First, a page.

6. The motor apparatus of claim 5 in which the plurality of low pass filters comprises a first low pass filter having a fixed phase lag of 45 degrees and a second low pass filter having a variable phase lag of 45 degrees less the harmonic reducing filter phase lag.
7. The method of operating a three phase AC motor, having a stator with stator windings and a rotor, from a source of electric power, comprising the steps:
generating orthogonal, two phase stator current and voltage component signals in the stationary reference frame from sensed motor parameters, the means comprising a signal harmonic reducing low pass filter that introduces a harmonic reducing filter phase lag; transforming the orthogonal, two phase stator current component signals in the stationary reference frame into orthogonal, two phase stator current component signals in the synchronous reference frame; generating orthogonal, two phase commanded stator voltage component signals in the synchronous reference frame from the orthogonal, two phase stator current component signals in the synchronous reference frame and input commanded torque and flux signals; transforming the orthogonal, two phase commanded stator voltage component signals in the synchronous reference frame into orthogonal, two phase commanded stator voltage component signals in the stationary reference frame; generating stator voltages in the motor in response to the orthogonal, two phase commanded stator voltage component signals in the stationary reference frame; deriving a set of phase compensated unit vectors from the orthogonal, two phase, stator current and voltage component signals in the stationary reference frame, the set of phase compensated unit vectors being compensated for the harmonic reducing phase lag; and providing the set of phase compensated unit vectors to the vector rotation means. 8. The method of claim 7 in which the step of deriving a set of phase compensated unit vectors comprises generating a set of phase compensated estimated stator flux signals, the generating of the set of phase compensated estimated stator flux signals comprising low pass filtering with a time constant providing a total phase lag, including the harmonic reducing phase lag, of 90 degrees.
9. The method of claim 7 in which the step of deriving a set of phase compensated unit vectors comprises generating a set of phase compensated estimated stator flux signals, the generating of the set of phase compensated estimated stator flux signals comprising a plurality of low pass filtering steps, each providing a phase lag less than 90 degrees, one of the low pass filtering steps providing a phase lag variable in response to stator frequency to produce a total phase lag, including the harmonic reducing phase lag, of 90 degrees.
10. The method of claim 7 further comprising the steps:
(a) providing a non-zero value of the input commanded torque signal and an opposing external braking torque on the motor rotor greater than that produced by the non-zero value of the input torque to reduce rotor speed to zero; and (b) removing the external braking torque from the motor rotor and allowing the rotor speed to accelerate from zero. 11. Motor apparatus comprising a three phase AC motor having a stator with stator windings and a rotor, a source of electric power and a control, with no rotor speed sensor, for applying power from the source of electric power to the stator windings, the control comprising, in combination:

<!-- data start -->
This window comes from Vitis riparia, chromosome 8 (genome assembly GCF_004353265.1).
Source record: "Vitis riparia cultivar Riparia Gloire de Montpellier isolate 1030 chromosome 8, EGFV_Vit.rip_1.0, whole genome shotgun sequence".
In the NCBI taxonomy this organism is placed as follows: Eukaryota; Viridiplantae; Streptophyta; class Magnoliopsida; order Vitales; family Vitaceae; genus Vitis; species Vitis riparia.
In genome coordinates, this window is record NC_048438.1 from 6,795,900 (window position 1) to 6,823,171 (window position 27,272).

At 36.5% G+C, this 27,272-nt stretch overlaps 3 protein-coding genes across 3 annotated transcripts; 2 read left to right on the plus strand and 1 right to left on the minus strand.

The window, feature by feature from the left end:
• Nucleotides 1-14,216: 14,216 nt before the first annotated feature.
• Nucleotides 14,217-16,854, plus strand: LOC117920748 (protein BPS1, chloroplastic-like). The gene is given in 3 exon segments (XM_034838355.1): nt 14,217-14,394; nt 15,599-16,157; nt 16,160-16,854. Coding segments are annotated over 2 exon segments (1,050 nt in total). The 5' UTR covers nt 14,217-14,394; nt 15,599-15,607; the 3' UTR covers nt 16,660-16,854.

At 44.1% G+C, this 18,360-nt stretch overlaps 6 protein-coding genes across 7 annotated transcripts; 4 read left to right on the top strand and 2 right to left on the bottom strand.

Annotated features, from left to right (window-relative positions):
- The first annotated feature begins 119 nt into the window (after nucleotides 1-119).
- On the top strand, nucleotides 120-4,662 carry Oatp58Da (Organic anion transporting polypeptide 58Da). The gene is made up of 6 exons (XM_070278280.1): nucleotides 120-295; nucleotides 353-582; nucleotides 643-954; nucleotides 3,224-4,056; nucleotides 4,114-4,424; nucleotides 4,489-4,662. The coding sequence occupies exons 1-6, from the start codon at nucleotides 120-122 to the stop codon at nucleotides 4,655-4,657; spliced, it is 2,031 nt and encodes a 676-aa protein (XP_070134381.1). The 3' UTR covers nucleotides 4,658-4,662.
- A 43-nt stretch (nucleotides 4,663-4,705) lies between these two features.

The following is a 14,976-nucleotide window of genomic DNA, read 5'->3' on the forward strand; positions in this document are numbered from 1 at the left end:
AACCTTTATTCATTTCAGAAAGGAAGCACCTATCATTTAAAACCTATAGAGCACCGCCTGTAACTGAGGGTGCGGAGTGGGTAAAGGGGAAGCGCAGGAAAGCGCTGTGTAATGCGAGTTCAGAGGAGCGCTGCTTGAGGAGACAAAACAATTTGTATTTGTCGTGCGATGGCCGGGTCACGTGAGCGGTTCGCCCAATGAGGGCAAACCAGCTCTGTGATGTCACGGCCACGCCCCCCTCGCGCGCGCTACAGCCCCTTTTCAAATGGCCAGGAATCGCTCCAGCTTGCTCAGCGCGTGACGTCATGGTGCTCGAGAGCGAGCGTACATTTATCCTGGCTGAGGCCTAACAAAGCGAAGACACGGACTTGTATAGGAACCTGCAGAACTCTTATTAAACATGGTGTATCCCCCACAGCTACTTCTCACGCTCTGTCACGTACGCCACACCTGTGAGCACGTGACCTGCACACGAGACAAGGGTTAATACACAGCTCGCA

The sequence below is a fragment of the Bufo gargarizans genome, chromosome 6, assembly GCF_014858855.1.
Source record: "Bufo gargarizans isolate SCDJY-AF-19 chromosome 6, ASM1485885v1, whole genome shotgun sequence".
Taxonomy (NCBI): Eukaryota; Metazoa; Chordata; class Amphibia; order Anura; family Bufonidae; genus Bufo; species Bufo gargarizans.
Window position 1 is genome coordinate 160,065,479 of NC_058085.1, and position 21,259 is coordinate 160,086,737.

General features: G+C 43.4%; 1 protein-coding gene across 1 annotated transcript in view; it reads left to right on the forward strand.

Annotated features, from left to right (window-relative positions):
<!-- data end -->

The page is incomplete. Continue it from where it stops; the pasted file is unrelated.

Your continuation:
means for generating orthogonal, two phase stator current and voltage component signals in the stationary reference frame from sensed motor parameters; means for deriving a first set of unit vectors from predetermined starting values of input commanded torque and flux signals, means for deriving a second set of unit vectors and a third set of unit vectors from the orthogonal, two phase, stator current and voltage component signals in the stationary reference frame; inverse vector rotation means responsive to a selected one of the first and second sets of unit vectors for transforming the orthogonal, two phase stator current component signals in the stationary reference frame into orthogonal, two phase stator current component signals in the synchronous reference frame; means for deriving orthogonal, two phase, commanded stator voltage component signals in the synchronous reference frame from the orthogonal, two phase stator current signals in the synchronous reference frame and the input commanded torque and flux signals; vector rotation means responsive to one of the first and third sets of unit vectors for transforming the orthogonal, two phase, commanded stator voltage component signals in the synchronous reference frame into orthogonal, two phase, commanded stator voltage component signals in the stationary reference frame; means for deriving the motor control signals from the orthogonal, two phase, commanded stator voltage component signals in the stationary reference frame; means for generating stator voltages in the motor in response to the motor control signals; and selection means for starting the motor in an indirect vector control mode with no rotor speed sensor using the first set of unit vectors with the inverse vector rotation means and vector rotation means and changing, after the motor is started, to a direct vector control mode alternatively using the second set of unit vectors with the inverse vector rotation means and the third set of unit vectors in the vector rotation means. 12. The motor apparatus of claim 11 in which the selection means derives a desired slip frequency at zero rotor speed from the predetermined starting values of the input commanded torque and flux signals and derives the first set unit vectors from the desired slip frequency at zero rotor speed.